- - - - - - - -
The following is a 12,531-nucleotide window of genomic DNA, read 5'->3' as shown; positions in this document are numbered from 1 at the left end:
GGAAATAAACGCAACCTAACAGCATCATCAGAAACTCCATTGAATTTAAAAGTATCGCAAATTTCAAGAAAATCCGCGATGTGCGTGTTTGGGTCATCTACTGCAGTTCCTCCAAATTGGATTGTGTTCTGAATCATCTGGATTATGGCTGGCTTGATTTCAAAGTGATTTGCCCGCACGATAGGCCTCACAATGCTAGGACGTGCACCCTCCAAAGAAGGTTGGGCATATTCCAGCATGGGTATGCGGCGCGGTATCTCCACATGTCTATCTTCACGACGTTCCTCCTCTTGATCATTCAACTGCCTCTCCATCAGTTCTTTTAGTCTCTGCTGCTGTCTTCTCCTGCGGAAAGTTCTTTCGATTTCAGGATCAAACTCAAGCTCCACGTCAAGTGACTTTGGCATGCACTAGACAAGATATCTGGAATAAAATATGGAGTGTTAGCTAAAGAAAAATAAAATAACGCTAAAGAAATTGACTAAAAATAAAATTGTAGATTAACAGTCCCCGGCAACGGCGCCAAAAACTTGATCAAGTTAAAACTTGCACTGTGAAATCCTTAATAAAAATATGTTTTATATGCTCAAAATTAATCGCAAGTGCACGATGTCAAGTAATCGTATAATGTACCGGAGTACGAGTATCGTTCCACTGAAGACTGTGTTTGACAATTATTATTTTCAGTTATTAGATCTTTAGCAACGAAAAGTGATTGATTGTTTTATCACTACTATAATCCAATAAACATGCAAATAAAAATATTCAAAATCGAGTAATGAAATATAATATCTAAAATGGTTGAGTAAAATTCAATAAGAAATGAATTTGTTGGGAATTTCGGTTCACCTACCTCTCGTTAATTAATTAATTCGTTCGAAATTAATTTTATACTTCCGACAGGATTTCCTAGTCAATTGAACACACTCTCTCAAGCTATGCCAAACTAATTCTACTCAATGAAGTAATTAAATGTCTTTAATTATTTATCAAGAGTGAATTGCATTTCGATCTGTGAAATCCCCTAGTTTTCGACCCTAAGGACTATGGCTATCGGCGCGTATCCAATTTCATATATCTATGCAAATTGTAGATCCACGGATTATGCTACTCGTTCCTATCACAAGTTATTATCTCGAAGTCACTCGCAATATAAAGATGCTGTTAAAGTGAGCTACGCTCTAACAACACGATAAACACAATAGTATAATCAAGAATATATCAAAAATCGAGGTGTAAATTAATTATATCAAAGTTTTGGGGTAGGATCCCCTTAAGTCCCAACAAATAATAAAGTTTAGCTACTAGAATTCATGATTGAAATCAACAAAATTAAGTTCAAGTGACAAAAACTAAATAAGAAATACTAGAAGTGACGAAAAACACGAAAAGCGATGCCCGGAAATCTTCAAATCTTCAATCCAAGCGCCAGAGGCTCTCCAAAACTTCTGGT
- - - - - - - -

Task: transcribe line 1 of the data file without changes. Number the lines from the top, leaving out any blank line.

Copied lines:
The following is a 12,531-nucleotide window of genomic DNA, read 5'->3' as shown; positions in this document are numbered from 1 at the left end: